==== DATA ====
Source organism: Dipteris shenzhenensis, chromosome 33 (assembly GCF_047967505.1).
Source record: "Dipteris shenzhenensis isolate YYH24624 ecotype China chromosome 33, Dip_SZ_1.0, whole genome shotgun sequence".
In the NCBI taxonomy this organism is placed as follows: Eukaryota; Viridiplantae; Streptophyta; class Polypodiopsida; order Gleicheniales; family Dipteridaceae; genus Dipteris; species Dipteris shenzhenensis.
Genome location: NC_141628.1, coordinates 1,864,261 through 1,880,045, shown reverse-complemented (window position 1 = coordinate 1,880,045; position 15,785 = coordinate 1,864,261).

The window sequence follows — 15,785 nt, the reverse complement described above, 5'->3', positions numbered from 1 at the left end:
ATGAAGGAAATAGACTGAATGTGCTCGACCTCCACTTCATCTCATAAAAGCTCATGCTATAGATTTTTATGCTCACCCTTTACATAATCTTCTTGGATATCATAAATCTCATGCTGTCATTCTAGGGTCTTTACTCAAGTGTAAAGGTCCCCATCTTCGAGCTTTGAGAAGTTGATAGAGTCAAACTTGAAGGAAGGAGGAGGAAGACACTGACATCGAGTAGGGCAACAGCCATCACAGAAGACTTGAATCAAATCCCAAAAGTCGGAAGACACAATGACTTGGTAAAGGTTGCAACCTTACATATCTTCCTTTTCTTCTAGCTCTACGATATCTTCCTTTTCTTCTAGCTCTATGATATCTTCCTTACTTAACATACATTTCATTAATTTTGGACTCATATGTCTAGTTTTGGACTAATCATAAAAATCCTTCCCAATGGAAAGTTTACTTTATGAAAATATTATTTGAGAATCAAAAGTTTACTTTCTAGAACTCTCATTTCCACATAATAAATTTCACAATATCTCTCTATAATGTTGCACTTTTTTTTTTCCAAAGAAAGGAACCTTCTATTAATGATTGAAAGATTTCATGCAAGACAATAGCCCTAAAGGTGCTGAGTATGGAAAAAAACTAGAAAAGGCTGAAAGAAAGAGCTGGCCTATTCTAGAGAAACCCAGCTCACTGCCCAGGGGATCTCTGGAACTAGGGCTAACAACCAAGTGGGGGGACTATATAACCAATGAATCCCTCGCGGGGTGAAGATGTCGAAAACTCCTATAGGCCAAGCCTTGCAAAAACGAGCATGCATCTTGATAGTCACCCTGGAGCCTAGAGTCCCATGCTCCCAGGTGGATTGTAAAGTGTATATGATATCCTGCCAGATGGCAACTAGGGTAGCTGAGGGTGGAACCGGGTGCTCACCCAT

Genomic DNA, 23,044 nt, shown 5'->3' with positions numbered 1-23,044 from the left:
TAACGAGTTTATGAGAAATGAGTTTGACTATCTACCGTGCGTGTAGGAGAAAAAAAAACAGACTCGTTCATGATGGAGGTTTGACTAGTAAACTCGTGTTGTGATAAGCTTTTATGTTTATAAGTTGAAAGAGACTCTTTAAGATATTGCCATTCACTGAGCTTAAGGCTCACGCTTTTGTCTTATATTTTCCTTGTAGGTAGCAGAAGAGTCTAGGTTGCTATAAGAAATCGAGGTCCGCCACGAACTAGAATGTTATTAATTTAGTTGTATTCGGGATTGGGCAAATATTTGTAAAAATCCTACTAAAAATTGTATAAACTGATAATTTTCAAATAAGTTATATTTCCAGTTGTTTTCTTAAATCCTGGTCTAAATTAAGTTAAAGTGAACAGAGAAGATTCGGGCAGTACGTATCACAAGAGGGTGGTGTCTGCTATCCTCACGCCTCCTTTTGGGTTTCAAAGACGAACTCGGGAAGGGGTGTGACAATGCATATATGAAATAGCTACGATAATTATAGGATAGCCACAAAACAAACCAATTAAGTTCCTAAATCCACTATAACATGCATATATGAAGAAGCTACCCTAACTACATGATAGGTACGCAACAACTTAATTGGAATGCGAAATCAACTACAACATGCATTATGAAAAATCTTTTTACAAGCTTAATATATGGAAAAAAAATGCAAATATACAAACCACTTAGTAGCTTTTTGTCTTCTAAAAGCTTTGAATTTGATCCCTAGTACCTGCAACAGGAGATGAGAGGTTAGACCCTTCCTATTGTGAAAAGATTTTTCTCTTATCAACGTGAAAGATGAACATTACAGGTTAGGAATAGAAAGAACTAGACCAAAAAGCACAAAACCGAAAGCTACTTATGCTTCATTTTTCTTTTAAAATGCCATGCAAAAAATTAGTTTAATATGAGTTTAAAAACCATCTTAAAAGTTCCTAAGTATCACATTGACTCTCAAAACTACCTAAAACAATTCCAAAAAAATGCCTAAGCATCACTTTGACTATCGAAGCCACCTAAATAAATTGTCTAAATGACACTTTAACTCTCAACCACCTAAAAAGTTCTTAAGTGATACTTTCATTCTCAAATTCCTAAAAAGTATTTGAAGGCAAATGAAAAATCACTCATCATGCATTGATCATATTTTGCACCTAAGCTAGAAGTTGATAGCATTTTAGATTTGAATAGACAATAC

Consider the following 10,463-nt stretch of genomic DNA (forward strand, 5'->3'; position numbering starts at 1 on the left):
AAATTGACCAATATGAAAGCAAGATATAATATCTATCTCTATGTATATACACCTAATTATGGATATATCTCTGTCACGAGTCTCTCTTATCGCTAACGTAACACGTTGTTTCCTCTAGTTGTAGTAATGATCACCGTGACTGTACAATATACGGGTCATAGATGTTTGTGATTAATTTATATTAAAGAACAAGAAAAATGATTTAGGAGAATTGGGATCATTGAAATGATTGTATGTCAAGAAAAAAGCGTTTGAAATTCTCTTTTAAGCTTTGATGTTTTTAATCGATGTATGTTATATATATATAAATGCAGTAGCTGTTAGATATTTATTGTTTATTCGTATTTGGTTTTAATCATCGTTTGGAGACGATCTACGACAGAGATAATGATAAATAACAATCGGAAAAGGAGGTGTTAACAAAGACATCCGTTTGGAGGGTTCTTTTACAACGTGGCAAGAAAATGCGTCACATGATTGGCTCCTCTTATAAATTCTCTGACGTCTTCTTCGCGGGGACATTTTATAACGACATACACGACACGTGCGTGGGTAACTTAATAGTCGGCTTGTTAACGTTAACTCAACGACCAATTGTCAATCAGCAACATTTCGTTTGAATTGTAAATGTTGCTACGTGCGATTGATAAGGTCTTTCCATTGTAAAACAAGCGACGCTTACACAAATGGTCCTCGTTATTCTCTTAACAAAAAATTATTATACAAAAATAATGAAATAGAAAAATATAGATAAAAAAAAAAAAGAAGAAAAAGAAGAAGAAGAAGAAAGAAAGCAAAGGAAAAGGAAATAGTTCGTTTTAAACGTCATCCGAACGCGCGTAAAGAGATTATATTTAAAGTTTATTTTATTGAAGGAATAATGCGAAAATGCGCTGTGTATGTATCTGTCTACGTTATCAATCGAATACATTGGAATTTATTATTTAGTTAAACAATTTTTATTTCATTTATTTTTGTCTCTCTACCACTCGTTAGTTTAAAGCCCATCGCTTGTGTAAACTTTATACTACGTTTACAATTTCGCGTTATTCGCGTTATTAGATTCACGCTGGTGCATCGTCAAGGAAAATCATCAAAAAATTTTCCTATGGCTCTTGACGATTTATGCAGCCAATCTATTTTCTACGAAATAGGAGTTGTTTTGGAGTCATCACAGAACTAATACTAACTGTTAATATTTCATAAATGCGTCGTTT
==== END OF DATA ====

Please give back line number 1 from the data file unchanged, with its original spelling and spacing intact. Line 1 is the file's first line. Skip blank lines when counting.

Source organism: Dipteris shenzhenensis, chromosome 33 (assembly GCF_047967505.1).